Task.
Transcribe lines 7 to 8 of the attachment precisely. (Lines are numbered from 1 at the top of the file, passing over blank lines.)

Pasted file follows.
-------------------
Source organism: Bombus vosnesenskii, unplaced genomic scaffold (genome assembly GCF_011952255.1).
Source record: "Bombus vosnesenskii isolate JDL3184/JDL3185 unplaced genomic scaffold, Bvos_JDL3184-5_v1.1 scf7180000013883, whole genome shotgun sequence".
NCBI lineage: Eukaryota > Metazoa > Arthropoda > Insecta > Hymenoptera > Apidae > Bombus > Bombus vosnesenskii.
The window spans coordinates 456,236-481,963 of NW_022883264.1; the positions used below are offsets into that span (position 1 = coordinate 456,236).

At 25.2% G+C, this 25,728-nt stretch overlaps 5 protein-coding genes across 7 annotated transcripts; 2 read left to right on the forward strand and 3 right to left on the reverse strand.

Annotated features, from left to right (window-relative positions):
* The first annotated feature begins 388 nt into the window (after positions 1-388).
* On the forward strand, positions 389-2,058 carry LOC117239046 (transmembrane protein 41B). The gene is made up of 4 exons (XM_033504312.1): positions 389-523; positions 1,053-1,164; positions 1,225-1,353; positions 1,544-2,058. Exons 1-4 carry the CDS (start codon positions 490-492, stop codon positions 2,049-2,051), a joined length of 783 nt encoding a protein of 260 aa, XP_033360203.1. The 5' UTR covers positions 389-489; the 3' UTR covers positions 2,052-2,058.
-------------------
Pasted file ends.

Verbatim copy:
* The first annotated feature begins 388 nt into the window (after positions 1-388).
* On the forward strand, positions 389-2,058 carry LOC117239046 (transmembrane protein 41B). The gene is made up of 4 exons (XM_033504312.1): positions 389-523; positions 1,053-1,164; positions 1,225-1,353; positions 1,544-2,058. Exons 1-4 carry the CDS (start codon positions 490-492, stop codon positions 2,049-2,051), a joined length of 783 nt encoding a protein of 260 aa, XP_033360203.1. The 5' UTR covers positions 389-489; the 3' UTR covers positions 2,052-2,058.